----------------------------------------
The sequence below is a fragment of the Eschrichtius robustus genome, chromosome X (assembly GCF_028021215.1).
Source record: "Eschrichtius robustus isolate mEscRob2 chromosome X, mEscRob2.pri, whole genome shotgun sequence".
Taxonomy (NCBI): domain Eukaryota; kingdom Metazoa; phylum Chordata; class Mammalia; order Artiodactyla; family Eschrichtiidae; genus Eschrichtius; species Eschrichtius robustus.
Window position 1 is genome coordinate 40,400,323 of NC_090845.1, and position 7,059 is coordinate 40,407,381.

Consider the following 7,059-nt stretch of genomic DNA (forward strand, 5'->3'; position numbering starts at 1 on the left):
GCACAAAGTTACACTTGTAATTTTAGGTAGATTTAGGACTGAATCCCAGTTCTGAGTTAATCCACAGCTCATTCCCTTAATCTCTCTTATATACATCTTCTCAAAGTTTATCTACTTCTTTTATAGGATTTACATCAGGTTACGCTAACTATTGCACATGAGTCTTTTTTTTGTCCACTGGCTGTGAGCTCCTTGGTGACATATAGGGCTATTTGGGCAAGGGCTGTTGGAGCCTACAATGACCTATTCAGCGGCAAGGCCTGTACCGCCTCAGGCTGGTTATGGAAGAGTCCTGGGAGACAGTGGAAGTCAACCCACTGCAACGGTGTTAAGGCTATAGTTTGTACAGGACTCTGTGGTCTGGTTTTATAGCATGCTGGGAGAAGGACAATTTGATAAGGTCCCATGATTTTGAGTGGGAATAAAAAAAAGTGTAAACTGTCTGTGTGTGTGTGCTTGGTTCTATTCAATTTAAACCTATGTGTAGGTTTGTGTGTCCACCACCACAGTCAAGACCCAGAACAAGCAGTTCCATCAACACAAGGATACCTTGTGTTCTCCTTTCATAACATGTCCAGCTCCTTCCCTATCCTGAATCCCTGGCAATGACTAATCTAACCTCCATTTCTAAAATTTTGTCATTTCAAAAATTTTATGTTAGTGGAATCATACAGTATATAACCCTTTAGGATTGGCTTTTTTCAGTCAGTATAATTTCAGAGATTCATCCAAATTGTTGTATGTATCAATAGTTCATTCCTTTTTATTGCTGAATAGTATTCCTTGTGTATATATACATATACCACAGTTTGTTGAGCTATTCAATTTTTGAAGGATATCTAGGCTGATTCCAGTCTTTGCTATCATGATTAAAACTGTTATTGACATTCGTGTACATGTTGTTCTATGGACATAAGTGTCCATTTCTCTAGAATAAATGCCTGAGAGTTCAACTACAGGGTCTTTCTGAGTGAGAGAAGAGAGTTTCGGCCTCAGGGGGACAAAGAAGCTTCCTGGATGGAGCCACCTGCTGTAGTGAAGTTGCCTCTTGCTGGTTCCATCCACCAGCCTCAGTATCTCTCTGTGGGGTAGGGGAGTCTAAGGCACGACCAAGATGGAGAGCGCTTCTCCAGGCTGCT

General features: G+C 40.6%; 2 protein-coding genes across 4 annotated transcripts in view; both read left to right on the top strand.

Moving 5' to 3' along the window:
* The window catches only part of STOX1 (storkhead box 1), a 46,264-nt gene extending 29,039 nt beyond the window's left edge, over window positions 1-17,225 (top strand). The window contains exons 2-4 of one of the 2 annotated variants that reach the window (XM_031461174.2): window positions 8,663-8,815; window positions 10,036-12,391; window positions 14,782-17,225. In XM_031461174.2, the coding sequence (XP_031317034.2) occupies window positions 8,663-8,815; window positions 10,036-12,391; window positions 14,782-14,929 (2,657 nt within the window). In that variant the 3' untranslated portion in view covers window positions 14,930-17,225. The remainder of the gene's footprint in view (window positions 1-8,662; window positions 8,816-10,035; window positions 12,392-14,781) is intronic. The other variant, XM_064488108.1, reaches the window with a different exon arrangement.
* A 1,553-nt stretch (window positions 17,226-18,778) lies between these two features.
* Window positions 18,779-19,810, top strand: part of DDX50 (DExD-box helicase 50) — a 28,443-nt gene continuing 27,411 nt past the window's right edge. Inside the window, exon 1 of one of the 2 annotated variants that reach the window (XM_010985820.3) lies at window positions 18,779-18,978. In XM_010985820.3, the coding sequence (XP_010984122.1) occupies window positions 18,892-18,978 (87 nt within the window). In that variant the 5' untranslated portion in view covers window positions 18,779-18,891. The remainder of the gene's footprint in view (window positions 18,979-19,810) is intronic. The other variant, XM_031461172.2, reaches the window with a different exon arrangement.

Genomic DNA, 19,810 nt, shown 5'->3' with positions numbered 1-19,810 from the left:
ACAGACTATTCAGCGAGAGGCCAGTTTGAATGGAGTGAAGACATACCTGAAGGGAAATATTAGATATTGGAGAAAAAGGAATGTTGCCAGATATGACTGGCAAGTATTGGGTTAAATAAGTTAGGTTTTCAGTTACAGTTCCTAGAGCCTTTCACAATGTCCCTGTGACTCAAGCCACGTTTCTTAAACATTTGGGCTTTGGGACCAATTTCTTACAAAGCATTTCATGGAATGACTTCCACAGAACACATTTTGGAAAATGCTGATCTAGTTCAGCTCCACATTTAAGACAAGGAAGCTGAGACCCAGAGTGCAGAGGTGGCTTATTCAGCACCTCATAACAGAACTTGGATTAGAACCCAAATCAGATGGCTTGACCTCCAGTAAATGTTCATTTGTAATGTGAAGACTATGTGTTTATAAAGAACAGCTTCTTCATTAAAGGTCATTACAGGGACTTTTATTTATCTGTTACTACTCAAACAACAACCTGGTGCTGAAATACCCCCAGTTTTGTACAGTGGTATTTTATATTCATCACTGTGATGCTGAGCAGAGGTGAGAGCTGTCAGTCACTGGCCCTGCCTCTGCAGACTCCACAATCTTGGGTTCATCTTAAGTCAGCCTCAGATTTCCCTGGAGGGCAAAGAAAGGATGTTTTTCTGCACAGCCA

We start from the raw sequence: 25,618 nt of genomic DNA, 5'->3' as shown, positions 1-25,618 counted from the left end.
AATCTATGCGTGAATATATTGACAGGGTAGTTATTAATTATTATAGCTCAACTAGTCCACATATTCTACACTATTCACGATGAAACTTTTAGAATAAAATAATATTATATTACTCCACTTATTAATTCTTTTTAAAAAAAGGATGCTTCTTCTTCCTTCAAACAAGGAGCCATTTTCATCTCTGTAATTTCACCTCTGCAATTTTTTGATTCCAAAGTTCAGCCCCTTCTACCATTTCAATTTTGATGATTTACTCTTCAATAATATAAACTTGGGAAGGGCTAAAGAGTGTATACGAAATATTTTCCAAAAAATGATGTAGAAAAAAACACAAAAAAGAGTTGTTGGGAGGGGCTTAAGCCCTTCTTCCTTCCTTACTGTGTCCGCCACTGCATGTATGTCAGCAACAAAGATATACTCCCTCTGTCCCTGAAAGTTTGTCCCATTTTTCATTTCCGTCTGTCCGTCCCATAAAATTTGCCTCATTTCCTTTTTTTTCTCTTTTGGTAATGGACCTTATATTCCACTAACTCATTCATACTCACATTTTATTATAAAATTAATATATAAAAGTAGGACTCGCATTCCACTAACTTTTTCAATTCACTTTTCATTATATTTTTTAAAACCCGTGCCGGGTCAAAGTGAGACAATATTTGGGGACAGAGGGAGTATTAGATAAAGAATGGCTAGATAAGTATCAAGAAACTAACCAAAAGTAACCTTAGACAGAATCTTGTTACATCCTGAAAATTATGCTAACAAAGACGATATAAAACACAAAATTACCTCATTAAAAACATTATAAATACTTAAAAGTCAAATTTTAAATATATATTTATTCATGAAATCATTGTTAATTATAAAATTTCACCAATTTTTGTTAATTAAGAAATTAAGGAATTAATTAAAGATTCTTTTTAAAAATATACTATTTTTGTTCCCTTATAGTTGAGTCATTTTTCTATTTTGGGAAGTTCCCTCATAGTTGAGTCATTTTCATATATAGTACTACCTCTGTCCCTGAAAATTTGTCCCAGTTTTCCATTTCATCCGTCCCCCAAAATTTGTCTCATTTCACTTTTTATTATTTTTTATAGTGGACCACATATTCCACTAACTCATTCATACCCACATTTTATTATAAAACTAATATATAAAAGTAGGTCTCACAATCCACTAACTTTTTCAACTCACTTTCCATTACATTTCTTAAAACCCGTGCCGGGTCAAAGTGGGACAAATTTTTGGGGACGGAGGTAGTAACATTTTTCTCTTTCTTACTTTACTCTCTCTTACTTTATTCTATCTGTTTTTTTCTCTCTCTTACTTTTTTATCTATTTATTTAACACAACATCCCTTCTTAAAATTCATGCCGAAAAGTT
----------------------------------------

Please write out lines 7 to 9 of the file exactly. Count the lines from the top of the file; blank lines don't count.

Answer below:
General features: G+C 40.6%; 2 protein-coding genes across 4 annotated transcripts in view; both read left to right on the top strand.

Moving 5' to 3' along the window:
* The window catches only part of STOX1 (storkhead box 1), a 46,264-nt gene extending 29,039 nt beyond the window's left edge, over window positions 1-17,225 (top strand). The window contains exons 2-4 of one of the 2 annotated variants that reach the window (XM_031461174.2): window positions 8,663-8,815; window positions 10,036-12,391; window positions 14,782-17,225. In XM_031461174.2, the coding sequence (XP_031317034.2) occupies window positions 8,663-8,815; window positions 10,036-12,391; window positions 14,782-14,929 (2,657 nt within the window). In that variant the 3' untranslated portion in view covers window positions 14,930-17,225. The remainder of the gene's footprint in view (window positions 1-8,662; window positions 8,816-10,035; window positions 12,392-14,781) is intronic. The other variant, XM_064488108.1, reaches the window with a different exon arrangement.